Finally, she came to a room filled with more flat surfaces. These were taller and hard and didn’t bring up plumes of dust at her touch. They were also cluttered with nick knacks she found intriguing. It was her first opportunity to pick something up; that, in itself, was a delight to her. There was a steel mug that she picked up and peered inside. Something from her vague dreams made her think it would be useful and so she kept it in the crook of her arm while she perused the rest of the horde on the desktop. Everything she picked up seemed useful, but having no clothes on her nor a bag to carry it all, she gave up on all but the mug. She liked the way the metallic material glistened and felt cold on her skin.

In her exploration she brushed against a tablet sensor. Screen lights popped on suddenly and cracked images peered through the dust. She jumped; at first sensing danger and scrambling away. Nothing came for her though, and she heard a speech, a speech sha had heard often from her slumber in the tank. She had never said words before, but she knew exactly what would come next in the sequence of noises.

“You are midway in a mountain that was once in a temperate region. How the landscape will vary, we can only speculate, but you have been equipped with 100 years' worth of supplies. When you emerge, you will have to prep your new home...” The voice, a sickly sweet, authoritative, clear, educated, “please listen” tone conveyed the importance of the messenger.

It continued to drone its monologue as the clone approached the desk once again. She could see bits of the image and recognized a hand. She looked at her own hand and excitement flared in her. She brushed away more of the dust to see more of the moving pictures. An image of a woman in a lab coat with curly locks around her face and a heart-shaped locket dangling at her neck stared back at the clone as it continued to drone on.

There was something comforting about the voice, so the clone watched until the video stopped. Dismay at its ending flooded the clone. She brushed the screen again and again trying to replicate her earlier movements. Videos, words, images, and texts popped up and disappeared, in no particular order it would seem. She jumped when the voice came over a pa system, as it did every day at 3 pm. Again, the sequence finished, and the clone was left feeling bereft. She smashed on the board again trying to make the voice come on once more, but it would not come on again till the next day.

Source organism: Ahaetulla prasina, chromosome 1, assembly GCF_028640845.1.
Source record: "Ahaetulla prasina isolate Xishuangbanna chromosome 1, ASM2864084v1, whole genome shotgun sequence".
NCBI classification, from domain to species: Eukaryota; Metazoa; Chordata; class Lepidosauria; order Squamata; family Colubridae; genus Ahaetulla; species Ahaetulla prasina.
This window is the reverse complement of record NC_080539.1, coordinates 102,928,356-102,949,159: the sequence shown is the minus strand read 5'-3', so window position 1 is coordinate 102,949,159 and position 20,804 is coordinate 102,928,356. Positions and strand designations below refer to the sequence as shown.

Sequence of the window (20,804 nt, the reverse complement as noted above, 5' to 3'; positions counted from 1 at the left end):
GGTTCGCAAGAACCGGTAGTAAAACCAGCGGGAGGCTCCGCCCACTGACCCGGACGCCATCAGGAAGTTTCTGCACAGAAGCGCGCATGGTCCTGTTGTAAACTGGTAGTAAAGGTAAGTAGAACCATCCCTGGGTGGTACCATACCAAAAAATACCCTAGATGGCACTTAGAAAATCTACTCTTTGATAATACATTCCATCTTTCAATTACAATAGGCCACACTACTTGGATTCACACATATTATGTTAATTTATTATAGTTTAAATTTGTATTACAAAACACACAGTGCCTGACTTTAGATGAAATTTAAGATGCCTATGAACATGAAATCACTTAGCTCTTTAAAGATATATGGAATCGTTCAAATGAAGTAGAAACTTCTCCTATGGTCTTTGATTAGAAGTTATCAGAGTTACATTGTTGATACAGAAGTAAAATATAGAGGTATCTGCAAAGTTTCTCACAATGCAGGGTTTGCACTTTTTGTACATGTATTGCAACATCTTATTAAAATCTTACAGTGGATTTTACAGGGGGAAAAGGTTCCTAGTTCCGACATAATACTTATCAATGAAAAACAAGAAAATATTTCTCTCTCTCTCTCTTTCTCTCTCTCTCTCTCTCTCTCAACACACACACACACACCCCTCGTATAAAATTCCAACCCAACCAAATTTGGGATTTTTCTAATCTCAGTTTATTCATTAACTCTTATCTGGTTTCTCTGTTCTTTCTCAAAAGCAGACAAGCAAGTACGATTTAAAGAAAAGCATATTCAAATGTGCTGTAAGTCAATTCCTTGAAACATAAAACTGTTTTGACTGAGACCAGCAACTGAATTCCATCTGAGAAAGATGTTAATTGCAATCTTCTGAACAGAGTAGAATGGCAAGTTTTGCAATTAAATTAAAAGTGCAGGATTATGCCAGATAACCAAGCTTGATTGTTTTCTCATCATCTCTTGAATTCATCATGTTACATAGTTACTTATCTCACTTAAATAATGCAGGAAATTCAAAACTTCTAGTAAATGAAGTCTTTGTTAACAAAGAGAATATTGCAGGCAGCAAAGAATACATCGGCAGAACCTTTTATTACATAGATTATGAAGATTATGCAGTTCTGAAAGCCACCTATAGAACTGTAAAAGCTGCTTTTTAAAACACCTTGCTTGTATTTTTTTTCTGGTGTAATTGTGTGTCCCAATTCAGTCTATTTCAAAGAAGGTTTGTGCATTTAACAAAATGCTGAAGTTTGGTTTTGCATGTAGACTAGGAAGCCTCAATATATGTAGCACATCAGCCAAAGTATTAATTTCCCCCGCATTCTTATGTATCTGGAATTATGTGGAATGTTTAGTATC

I can go on and on about this poor clones start, but most of it was boring to all except her. There really is no need to describe the dullery that came to pass over the next few months; but people are always curious, so I will sum it up for you. For the first few days, our clone moped about, trying to replicate those few hours of euphoria she had felt. However, Biological needs, such as hunger and sleep and a need to be warm, continually plagued her. Eventually, she became so desperate that mental clarity shone through, and she realized the intercom was giving her instructions.

That euphoria came back in full force once she began to piece things together and fend for herself. She especially delighted in her quest for trinkets. The mug did become of use. Over the course of several weeks, she was able to get fresh water, find clothes and the food stores. Each new task brought certain frustrations, but she was finding joy in solving the puzzles and yielding the fruits of her labor.

Despite this, things slowed down as she became comfortable. Finally, she reached the peak of what she could do alone, and boredom set in. She sat at the desk where she had first seen the video of the woman. She rummaged around for some solution that would teach her how to wake up some of her fellow clones, but there was nothing. She pulled impatiently on the drawers of the desk, rooting through the papers that held mystical symbols the clone could not read. There was nothing the clone could use.

In a fit of anger, the clone slammed the drawer and a box fell open from the desk. She looked at the contents and recognizing the locket spilling from it. When she picked it up, it opened easier than most lockets, because it had been packed with a slip of paper along with the traditional picture it was supposed to house. The clone could not read the paper; if she could, she would know it was an address to another cloning facility. You see, the scientist voicing the instructions had been a little more understanding of children's and societies development than the oh-so-brilliant lead scientist and had suspected that collaboration of multiple colonies was key to the race's survival. Unfortunately, the owner of the locket had never gotten around to putting that location into the PA instructions.

The girl only gave the scrap of paper a glance before letting it fall to the floor, so she could stare at the image. I should probably mention that the clone had discovered her own reflection and knew what she looked like from the mirrors in the changing rooms and the bathrooms, so when she looked on the image, she knew she was looking at a picture of herself. It was not euphoria she felt as she stared back at herself. She was stirred by longing. A deep absence she could not describe settled in her chest as she wished for connection. For the first time in her life, she wept. She found it gave her temporary relief, but did not ease the hurt. She picked up the scrap that had fallen, squinting at the squiggles she could not understand. Everything she knew, though, had meaning. She would have to find its meaning, and so the journey into her terrible life began.

Sci Fi

About the Creator

E. J. Strange

I am new to the writing community but hope to publish a novel one day. I am simple minded and sucker for romance.